The "Neoliberalism" is a term that denotes several political and economic policies that have strongly shaped the global economy over the past thirty years. It has its intellectual roots in the in classical liberalism and the opposition to Keynesian economics. However, as a governing policy it is most closely associated with Ronald Reagan and Margaret Thatcher. These two figures had more or less managed to put into practice a political philosophy that had been almost completely relegated to the realm of obscure think-tank thinking. Their success in this regard has been so thorough that almost all economic and political institutions, from all sides of the political spectrum, have been operating within some form of neoliberal paradigm ever since. Neoliberalism is usually associated with the political right, but there are several more or less important aspects of it that distinguish it from other right-leaning philosophies, and this book does a very good job at explaining the differences between them. In particular, it contrasts neoliberalism with economic nationalism that time and time again resurfaces in it various manifestations in right-wing political movements throughout the World.
One of the book's strong points is that it provides a global context for neoliberalism. It shows how it has been implemented on all six continents, and it discusses particular local circumstances that give neoliberalism a distinct flavor in various countries. The book, however, is a bit too quick to point out all the limitations of the neoliberal policies, and I feel it sometimes uses unnecessarily harsh language to characterize certain political actions that are deemed contrary to neoliberal principles. The final chapter deals with the current global economic crisis. Here one almost gets a sense that the authors are engaging in a form of schadenfreude at the apparent failings of neoliberalism. Whether neoliberalism has really run its course or not, or whether it really is a sustainable political philosophy in a long run, the history will still have to decide.
Overall, this is a very interesting and informative book. It is great introduction to main salient points of what neoliberalism, and well worth the read.
I like little books that make a lot of concise and intelligent points about important life forces, and this one is no exception. "Neoliberalism" serves both as a general history and a primer on how to make sense of the rise of modern liberalism throughout the 20th century and beyond. The authors approach this subject in a very thorough and informative manner: liberalism (the freedom of the individual to function and prosper within a democratic society) is well defined in its various models from classical to reform to economic. Much of the information here comes in the form of reviewing the highlights of this movement as it embodies the works and ideas of some very influential thinkers and academics like Adam Smith, David Ricardo,John Stuart Mills, Friedrich Hayek, and Milton Friedman. These were people who championed, over time, the libertarian ideologies of freer trade, lower taxes, lower interest rates, less regulation, smaller government, retaining the gold standard and more economic competition. Where it gets complicated is how these ideas were adopted and applied by centrist and right-wing governments to promote conservative political agendas for the retooling of society. This book takes us through the eras of the Thatcherism and Reaganomics in the 1980s, and Clintonism in the 1990s as they promoted a greater reliance on personal initiative as opposed to dependency on the state, all aided by a more favourable tax regimen. What came out of these neo-liberal and neo-conservative agendas was the introduction of lower corporate and middle-class tax rates and a growing emphasis on military expansion in a growing attempt to develop an international capitalist hegemony. Ergo, the rush to globalization in the 90s and beyond, where the rules of engagement have moved away from economic nationalism to neo-liberalism with GATT, IMF, NAFTA and OECD acting as the guiding forces. Written by two academics who definitely have a leftist political view of life, this book raises the all-important question as to what the future holds for a concept that has been largely disgraced by the market melt-down of 2008. Heretical as it may sound, the forces of neo-liberalism, while bruised and bloodied, are still alive and kicking well into the 21st century because that is the only viable way the world knows for securing its economic future even though it has been shown to be very deficient on a number of points.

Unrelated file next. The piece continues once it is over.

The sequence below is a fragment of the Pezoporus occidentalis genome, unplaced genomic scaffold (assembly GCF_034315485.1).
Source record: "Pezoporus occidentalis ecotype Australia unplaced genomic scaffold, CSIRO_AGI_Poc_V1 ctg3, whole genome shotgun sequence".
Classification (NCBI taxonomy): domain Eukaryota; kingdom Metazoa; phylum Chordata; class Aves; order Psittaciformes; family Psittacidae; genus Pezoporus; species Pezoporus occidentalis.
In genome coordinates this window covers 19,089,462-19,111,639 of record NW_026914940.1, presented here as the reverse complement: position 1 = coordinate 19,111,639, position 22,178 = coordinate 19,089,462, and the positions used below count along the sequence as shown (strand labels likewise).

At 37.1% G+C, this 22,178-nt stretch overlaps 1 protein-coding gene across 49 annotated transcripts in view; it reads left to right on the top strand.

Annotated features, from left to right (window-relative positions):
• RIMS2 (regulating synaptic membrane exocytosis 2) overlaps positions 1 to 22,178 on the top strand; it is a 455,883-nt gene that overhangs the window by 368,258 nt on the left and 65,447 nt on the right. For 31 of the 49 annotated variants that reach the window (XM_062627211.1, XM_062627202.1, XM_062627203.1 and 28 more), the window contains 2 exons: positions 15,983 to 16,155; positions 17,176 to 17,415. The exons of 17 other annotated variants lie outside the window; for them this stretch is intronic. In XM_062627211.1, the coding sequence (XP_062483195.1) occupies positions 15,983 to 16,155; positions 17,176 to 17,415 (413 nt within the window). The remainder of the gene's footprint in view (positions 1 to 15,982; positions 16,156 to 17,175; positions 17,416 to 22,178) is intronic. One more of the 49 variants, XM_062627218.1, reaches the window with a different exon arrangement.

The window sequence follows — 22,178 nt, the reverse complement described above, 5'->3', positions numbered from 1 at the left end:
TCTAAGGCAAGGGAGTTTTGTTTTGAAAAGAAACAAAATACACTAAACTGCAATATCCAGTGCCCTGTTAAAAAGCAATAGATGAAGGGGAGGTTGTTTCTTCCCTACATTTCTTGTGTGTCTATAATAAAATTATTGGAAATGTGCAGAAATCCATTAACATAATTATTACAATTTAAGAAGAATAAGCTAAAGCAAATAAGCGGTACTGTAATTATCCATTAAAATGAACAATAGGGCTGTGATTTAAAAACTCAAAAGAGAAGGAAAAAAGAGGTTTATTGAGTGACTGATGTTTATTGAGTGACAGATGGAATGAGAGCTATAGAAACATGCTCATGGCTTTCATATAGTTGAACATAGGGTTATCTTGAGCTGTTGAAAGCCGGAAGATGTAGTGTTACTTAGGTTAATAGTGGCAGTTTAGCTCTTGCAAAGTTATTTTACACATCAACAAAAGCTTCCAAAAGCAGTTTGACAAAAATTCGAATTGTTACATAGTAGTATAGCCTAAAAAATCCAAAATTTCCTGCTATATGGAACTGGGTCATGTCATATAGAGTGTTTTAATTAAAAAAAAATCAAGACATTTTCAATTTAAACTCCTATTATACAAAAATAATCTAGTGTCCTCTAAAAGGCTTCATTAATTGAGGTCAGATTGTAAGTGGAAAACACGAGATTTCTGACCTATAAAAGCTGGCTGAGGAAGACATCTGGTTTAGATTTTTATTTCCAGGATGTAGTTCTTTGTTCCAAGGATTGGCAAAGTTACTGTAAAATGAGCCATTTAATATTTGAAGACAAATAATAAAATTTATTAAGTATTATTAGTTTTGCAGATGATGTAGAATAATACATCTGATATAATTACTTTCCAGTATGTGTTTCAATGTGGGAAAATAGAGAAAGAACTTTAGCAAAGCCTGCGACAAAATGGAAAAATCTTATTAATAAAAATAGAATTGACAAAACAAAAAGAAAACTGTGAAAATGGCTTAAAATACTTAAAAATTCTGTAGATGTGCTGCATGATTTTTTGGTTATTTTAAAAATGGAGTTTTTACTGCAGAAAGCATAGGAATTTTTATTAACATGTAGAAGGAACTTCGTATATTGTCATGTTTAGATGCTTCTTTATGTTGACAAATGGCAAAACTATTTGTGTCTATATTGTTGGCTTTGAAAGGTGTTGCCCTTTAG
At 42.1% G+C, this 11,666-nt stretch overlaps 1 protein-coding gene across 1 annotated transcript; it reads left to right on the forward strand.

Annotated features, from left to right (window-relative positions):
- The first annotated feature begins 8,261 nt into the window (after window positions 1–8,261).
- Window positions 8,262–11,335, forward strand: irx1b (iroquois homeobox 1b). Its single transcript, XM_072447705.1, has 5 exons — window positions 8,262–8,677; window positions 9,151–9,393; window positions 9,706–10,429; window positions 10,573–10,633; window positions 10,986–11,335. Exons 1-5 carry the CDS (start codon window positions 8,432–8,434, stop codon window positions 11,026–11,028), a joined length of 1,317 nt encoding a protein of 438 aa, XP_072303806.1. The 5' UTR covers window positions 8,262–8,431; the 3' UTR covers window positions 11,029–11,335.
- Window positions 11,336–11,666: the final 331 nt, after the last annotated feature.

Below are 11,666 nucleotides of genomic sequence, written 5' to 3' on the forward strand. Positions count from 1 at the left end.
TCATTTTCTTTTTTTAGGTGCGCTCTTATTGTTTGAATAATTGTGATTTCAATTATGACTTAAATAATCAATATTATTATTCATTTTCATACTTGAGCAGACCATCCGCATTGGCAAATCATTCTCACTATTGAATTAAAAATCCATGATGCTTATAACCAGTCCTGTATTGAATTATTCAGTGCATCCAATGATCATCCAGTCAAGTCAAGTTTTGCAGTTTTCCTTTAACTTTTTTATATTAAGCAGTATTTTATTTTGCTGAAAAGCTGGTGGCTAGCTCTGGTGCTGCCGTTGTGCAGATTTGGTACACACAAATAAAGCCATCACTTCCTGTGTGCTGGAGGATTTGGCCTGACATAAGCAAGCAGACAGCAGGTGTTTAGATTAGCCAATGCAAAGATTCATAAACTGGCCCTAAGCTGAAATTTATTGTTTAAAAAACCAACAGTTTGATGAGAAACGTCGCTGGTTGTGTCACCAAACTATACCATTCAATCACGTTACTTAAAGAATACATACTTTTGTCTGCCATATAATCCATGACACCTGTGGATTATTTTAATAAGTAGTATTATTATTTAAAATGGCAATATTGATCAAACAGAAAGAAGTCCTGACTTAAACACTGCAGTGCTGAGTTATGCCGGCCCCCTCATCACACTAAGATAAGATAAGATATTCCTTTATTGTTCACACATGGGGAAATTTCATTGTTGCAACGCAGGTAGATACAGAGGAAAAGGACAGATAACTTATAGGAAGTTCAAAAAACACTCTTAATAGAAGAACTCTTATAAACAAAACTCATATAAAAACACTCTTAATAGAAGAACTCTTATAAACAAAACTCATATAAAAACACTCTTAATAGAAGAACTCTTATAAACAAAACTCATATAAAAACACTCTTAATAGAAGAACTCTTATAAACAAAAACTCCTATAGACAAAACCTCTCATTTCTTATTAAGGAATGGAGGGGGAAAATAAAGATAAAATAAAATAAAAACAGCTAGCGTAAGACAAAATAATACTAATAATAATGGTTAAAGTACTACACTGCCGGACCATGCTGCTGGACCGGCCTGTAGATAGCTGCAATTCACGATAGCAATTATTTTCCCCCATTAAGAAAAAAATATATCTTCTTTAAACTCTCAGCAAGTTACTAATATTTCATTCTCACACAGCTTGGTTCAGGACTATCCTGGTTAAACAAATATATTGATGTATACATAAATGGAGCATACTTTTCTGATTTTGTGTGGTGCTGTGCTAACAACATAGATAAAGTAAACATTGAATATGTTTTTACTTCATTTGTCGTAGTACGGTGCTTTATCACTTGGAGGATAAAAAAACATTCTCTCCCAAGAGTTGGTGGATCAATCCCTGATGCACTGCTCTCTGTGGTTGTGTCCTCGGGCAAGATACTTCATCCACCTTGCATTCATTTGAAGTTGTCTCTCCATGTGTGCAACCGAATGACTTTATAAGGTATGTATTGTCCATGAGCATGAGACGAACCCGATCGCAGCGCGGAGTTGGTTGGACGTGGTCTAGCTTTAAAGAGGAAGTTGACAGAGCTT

on February 25, 2013
"Neoliberalism" is not a term that is in the news, but it is something very much with us as it determines how we are governed, live our lives and gain our livilihood. It is in other terms the market driven economy, the corporate welfare state, globalization and the new feudalism.
Citizens have to be aware that there is a very powerful and pervasive interloper in their relationship with elected representatives. Politicians, elected by the people, are too often in service to the corporate good at the expense of the public good. It is no coincidence we are seeing the decline of the middle class in the US and Canada. It is a casualty of neoliberalism.
Neoliberalism is all about deregulation, privatization and the denegration of government. Deregulation has been an utter disaster for the US economy and one of the fundamental reasons it is in crisis.
The book is only intended as a primer on the subject and it serves this purpose wonderfully. It is an enticement to read further on the subject and see for ourselves the corrupted value system that is redefining our cultures.